Melting Pot of Comfort and Joy: Sussex Street Food Centre

After spending a wonderful afternoon in the city catching up with ‘Wifey’, one of my closest friends, followed by the comedic interruption of Lil’ Bro who came to join in on our ‘chit chat’, it was time to meet Mumma and Pappa for dinner.  Lil’ Bro was abandoning us for dinner to meet up with some friends in the city, so as the remaining three; we went on the hunt for a simple yet tantalising meal.

Sydney’s food scene has really begun to grace the stomachs of its dwellers with an eclectic range of cultural delights.  With the ever growing hype surrounding ‘higher end’ dining and the café scene, it is comforting to know that there are still ‘foodie havens’ which can more than satisfy our cravings for comfort food while providing a myriad of authentic cultural choice

After following one of my favourite blog’s “Street Food”, I began to patronise ‘Sussex Street Food Centre’, which is definitely a melting pot for all things Asian.  All credit goes to this blog for pointing me in the direction of cheap and cheerful meals that are rather successful in picking me up from my ‘I miss hawker food’ and ‘uni stress’ moments. From Thai Boat Noodles to Vietnamese Pho, this South-East Asian food map is almost reminiscent of the typical food centre in Singapore or Malaysia.

It had been on my agenda to try ‘Yummy Thai’s’ Fried Fish, so I quickly directed all my attention to the wafting smells of lemon-grass and ginger as Mumma and Pappa began to survey the premises.  The number of Thai patrons ordering from this stall had me a little excited at the prospect of its authenticity.

There are four variations of the ‘Fried Fish Set’ , each with a different and delicious sounding sauce – ‘Thai Chilli Basil’, ‘Sweet and Sour’, ‘Ginger and Lemon Grass with Chilli’.  After a quick tactical discussion with Mumma, the winning option was ‘Lemon Grass with Chilli’.  For $10, I received a perfectly fried fish bathed in a zingy, acidic, spicy sauce with a large plate of rice. Considering one can pay up to around $30 for the stand alone whole fried fish in a Thai restaurant, this was undoubtedly a steal for size, cost and quality!

The fish was fried until crisp, rendering away any fats but retaining the soft meaty flesh, which was easily pulled off the bone.  Coupled with the fresh and appetising seasoning, topped off with fresh cut chillis I could feel the unique South-East Asian hawker environment lingering.  Ok you caught me…I did pull apart the entire fish and consume each crisp morsel, perfecting the art of devouring ‘fish head’.  This dish was slowly savoured and appreciated, with both Mumma and Pappa applauding my contribution to the dinner selection!  It is almost impossible to explain how wonderful this simple dish really is – one must try it first hand!  I will definitely be back to sample the other varieties, but I do have a feeling that the perfection of flavours in ‘Lemon Grass with Chilli’ will still hold the key to my stomach.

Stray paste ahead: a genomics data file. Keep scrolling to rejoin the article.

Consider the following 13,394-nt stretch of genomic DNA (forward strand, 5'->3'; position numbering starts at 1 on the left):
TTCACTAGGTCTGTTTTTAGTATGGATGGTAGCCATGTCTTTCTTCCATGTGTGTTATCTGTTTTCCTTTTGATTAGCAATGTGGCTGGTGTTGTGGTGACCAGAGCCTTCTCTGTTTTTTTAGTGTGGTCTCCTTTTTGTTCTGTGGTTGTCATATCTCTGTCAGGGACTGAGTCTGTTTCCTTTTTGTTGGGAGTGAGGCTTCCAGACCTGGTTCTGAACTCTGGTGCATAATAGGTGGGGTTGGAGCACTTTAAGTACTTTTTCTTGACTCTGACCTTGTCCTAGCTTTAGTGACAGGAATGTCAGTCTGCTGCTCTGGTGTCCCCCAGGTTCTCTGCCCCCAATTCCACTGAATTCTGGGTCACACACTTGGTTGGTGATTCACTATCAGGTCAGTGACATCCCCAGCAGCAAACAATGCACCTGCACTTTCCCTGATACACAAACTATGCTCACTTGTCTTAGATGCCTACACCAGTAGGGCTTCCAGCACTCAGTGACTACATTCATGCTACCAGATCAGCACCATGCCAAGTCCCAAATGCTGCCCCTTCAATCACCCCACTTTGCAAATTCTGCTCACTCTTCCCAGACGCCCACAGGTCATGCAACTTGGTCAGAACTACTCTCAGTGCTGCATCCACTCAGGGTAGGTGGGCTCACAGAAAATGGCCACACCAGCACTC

With kimchi on her mind, Mumma decided to order a bubbling bowl of spicy, ‘wake-me-up’ ‘Kimchi Noodles’ from ‘Wooree BBQ’.  Being, a taste that defined Mumma’s pregnancy with yours truly, I have inherited the love for all things kimchi!  Never having been to Korea I would not consider myself an expert on the authenticity of this dish by any means but the popularity of this stall and its long-time residence at this location is most likely a sufficient indicator.  This warm bowl of hot flavoured goodness contained springy ‘ramen-like’ noodles, soft pieces of tofu and ‘nian gao’ (slices of rice cake).  I can’t quite remember how much this meal was but I was surprised when an extra bowl of rice was served with the bowl of noodles – again a filling meal that was unbelievably cheap! Mumma and I had planned well, sharing the ‘Fried Fish’ and ‘Kimchi Noodles’, letting the worlds of Thailand and Korea meet upon our tastebuds.


Mumma may have gone slightly extreme with her order of Beef Bulgolgi as well, so we assigned Pappa to the role of table-minder in a bid to stop anymore food being ordered.  I only had a taste of this dish as I was too taken by my ‘Fried Fish’ but the Bulgolgi taste was wonderful and the pieces of meat were tender – no wonder why Pappa polished it off (although I could tell he was envious of my dish!).  With a serving of rice and seaweed soup on the side, we really could not have asked for more.

Perhaps it is not always worth paying restaurant price – when looking for authenticity and comfort at the end of a tiring week we just want to enjoy our food without having to worry about the frills. At times I feel that in the midst of aiming to dine in the latest cafes or restaurants to hit the scene, we forget the simplicity and beauty of the food itself.  While I admittedly do truly enjoy complex and modern creations and indulging in more ‘up-to-speed’ and chic locations, my stomach and heart still retreat to these simple, unpretentious eats that let the original cultural tradition and ‘love’ in each dish sing.  There is nothing a meal at a hawker centre or a home-cooked meal by my ‘Ah Ma’ cannot fix.

Sussex Street Food Centre is a definite must try if you are around Chinatown and looking for a ‘hole-in-the-wall’ beauty!

Sussex Street Food Centre
L1, 201 Sussex St, Haymarket

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